Event Title

Confronting Discrimination: Latina Women’s Beliefs vs. Behaviors

Presenter Information

Josue Becerra

Presentation Type

Oral Presentation

College

College of Social and Behavioral Sciences

Major

Psychology

Session Number

1

Location

RM 216

Faculty Mentor

Dr. Donna Garcia

Juror Names

Moderator: Dr. Cherstin Lyon

Start Date

5-18-2017 1:00 PM

End Date

5-18-2017 1:20 PM

Abstract

Marginalized groups of people tend to avoid publicly confronting prejudice despite claiming they would confront someone who expressed prejudice against them (Woodzicka & LaFrance, 1999). One reason for non-confrontation is the fear of social costs, such as being labeled as a complainer or whiner (Kaiser & Miller, 2001). For example, Woodzicka and LaFrance (1999) found that women’s beliefs on confrontations and their actual behaviors in a discriminatory situation were contradictory. In a hypothetical situation, women believed they would directly challenge discrimination and feel angry in that situation (Study 1). However, women placed in an actual discriminatory situation felt afraid and were unlikely to directly challenge discrimination (Study 2). We expect to find similar results when conducting similar research with Latina women in a racial discriminatory situation. We will be recruiting Latina women at CSU San Bernardino to participate in a two-part study. In Part 1, participants read a hypothetical scenario where they are the target of a racist comment. In Part 2, participants will play an online game of “CSUSB Survivor” with ostensibly four other players where they will direct a racist or equally offensive but non-racist comment at the participant. Responses will be coded in terms of degree of confrontation following the procedure in Woodzicka and LaFrance (1999). We expect greater anticipated confrontation and anger in the hypothetical scenario, but the opposite pattern in actual responses and report greater fear than anger. Support of our hypothesis will suggest that Latina women’s anticipated responses will conflict with their actual behaviors.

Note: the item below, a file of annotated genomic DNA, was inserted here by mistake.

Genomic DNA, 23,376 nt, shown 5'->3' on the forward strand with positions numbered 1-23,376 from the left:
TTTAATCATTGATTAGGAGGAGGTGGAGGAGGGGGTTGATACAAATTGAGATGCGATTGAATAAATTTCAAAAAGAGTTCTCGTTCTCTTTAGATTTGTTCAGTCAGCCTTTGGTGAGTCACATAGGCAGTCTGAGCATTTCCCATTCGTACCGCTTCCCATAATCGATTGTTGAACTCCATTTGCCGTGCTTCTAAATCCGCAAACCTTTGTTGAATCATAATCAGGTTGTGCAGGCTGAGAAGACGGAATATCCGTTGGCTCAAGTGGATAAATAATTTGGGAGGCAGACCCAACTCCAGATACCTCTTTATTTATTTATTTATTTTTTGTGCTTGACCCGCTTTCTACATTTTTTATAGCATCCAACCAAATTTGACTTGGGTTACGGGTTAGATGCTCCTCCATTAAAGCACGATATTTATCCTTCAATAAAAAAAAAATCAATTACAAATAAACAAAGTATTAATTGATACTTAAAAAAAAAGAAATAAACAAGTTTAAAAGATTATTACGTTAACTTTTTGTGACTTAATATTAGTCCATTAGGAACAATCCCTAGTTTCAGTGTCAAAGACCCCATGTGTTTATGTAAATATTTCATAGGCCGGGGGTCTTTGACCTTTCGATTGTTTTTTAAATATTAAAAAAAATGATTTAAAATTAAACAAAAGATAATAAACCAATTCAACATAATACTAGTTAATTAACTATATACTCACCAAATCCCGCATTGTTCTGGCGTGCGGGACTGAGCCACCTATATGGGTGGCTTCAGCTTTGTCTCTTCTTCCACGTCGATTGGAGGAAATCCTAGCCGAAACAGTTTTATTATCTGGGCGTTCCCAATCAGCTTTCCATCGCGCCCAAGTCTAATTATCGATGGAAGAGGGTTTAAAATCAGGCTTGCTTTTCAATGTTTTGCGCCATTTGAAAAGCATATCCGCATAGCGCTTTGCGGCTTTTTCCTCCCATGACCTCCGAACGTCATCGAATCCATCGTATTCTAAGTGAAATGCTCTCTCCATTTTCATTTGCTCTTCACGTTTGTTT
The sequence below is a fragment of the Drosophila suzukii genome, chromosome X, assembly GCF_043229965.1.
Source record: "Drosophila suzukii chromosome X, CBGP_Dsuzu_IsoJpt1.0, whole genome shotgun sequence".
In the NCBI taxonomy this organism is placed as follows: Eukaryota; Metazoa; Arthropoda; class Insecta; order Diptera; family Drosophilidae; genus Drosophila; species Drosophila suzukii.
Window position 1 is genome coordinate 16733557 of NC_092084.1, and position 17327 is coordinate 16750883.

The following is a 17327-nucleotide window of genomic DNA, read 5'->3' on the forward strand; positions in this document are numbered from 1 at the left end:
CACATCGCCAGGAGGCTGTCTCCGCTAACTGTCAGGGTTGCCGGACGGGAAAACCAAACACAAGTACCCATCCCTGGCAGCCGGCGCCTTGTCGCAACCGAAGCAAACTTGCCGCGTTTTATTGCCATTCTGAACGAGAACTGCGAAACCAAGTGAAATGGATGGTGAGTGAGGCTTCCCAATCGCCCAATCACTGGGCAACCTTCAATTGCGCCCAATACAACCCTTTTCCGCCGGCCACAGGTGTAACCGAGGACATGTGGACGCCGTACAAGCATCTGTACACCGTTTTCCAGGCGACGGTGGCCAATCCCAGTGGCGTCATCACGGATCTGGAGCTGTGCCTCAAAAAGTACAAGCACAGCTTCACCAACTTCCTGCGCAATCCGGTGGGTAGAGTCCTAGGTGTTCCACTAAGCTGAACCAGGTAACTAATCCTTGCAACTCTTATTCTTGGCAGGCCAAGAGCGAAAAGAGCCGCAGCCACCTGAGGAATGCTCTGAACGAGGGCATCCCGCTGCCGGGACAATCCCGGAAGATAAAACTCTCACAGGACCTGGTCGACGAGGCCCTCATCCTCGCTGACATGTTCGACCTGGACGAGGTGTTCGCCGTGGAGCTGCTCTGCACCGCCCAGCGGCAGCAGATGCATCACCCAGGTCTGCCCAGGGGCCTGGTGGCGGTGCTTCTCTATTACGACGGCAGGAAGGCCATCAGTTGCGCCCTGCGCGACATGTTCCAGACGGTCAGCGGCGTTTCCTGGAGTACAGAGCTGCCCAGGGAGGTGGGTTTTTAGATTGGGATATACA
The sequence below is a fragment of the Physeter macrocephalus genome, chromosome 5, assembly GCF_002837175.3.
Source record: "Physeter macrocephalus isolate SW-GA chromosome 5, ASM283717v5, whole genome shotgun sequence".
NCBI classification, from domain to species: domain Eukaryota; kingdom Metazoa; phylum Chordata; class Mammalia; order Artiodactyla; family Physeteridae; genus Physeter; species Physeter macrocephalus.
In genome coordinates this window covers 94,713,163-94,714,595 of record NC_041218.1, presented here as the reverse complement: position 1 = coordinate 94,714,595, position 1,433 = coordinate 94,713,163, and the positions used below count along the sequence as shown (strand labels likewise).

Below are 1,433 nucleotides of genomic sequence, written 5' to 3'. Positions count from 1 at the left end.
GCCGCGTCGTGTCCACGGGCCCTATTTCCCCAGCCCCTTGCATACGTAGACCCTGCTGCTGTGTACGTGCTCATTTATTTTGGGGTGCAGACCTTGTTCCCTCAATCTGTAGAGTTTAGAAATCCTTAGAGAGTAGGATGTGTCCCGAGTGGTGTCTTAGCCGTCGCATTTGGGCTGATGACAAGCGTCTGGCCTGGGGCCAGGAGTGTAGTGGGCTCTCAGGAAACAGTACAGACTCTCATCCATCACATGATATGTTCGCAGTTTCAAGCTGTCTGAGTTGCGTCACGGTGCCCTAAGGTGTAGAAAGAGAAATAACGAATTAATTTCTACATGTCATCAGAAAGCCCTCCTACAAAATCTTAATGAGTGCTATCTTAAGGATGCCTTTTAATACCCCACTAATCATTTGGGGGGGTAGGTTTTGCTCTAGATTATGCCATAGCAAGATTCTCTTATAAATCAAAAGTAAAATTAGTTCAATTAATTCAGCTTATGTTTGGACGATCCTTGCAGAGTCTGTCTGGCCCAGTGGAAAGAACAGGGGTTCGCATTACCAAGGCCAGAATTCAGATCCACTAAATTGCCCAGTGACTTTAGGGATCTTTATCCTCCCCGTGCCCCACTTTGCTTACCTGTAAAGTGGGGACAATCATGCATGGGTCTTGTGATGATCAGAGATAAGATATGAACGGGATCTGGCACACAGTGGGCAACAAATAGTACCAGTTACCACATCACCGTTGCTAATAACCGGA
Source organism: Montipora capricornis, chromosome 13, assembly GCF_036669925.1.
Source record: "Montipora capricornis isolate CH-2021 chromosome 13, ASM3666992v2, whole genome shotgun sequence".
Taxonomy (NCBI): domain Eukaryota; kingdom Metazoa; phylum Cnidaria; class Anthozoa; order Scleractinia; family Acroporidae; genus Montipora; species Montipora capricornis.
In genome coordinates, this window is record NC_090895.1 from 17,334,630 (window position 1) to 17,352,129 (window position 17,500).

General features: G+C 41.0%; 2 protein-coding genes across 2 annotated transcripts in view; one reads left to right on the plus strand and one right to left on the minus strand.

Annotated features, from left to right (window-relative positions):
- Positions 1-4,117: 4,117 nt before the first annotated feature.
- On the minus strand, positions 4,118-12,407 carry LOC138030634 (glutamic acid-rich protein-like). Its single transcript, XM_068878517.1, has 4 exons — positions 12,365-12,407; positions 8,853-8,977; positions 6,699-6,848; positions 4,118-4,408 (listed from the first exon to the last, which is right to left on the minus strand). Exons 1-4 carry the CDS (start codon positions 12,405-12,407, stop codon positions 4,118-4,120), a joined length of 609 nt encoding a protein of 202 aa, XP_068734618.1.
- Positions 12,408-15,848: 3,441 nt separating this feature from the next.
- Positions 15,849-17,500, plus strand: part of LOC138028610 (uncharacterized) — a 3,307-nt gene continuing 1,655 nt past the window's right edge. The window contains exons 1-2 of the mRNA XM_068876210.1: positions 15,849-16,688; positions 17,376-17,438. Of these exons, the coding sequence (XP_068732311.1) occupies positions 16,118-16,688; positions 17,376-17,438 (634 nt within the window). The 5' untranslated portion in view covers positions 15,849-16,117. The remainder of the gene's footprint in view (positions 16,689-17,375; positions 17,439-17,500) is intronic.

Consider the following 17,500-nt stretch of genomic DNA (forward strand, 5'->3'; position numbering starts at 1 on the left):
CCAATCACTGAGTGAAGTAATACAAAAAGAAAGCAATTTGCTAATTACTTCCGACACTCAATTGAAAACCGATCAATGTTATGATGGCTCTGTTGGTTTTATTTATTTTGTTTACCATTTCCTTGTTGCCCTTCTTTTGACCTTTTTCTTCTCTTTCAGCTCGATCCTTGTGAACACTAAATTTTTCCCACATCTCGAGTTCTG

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May 18th, 1:00 PM May 18th, 1:20 PM

Confronting Discrimination: Latina Women’s Beliefs vs. Behaviors

RM 216

Marginalized groups of people tend to avoid publicly confronting prejudice despite claiming they would confront someone who expressed prejudice against them (Woodzicka & LaFrance, 1999). One reason for non-confrontation is the fear of social costs, such as being labeled as a complainer or whiner (Kaiser & Miller, 2001). For example, Woodzicka and LaFrance (1999) found that women’s beliefs on confrontations and their actual behaviors in a discriminatory situation were contradictory. In a hypothetical situation, women believed they would directly challenge discrimination and feel angry in that situation (Study 1). However, women placed in an actual discriminatory situation felt afraid and were unlikely to directly challenge discrimination (Study 2). We expect to find similar results when conducting similar research with Latina women in a racial discriminatory situation. We will be recruiting Latina women at CSU San Bernardino to participate in a two-part study. In Part 1, participants read a hypothetical scenario where they are the target of a racist comment. In Part 2, participants will play an online game of “CSUSB Survivor” with ostensibly four other players where they will direct a racist or equally offensive but non-racist comment at the participant. Responses will be coded in terms of degree of confrontation following the procedure in Woodzicka and LaFrance (1999). We expect greater anticipated confrontation and anger in the hypothetical scenario, but the opposite pattern in actual responses and report greater fear than anger. Support of our hypothesis will suggest that Latina women’s anticipated responses will conflict with their actual behaviors.